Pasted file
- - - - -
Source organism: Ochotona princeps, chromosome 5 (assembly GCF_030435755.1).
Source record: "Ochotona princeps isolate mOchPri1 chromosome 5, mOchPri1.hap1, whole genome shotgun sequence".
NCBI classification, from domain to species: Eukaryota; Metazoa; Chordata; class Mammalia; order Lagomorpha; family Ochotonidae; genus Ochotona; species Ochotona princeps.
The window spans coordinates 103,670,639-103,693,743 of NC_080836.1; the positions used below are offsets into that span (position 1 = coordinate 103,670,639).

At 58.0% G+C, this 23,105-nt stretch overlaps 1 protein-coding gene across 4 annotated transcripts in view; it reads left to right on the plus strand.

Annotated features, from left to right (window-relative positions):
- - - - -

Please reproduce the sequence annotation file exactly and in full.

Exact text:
Source organism: Ochotona princeps, chromosome 5 (assembly GCF_030435755.1).
Source record: "Ochotona princeps isolate mOchPri1 chromosome 5, mOchPri1.hap1, whole genome shotgun sequence".
NCBI classification, from domain to species: Eukaryota; Metazoa; Chordata; class Mammalia; order Lagomorpha; family Ochotonidae; genus Ochotona; species Ochotona princeps.
The window spans coordinates 103,670,639-103,693,743 of NC_080836.1; the positions used below are offsets into that span (position 1 = coordinate 103,670,639).

At 58.0% G+C, this 23,105-nt stretch overlaps 1 protein-coding gene across 4 annotated transcripts in view; it reads left to right on the plus strand.

Annotated features, from left to right (window-relative positions):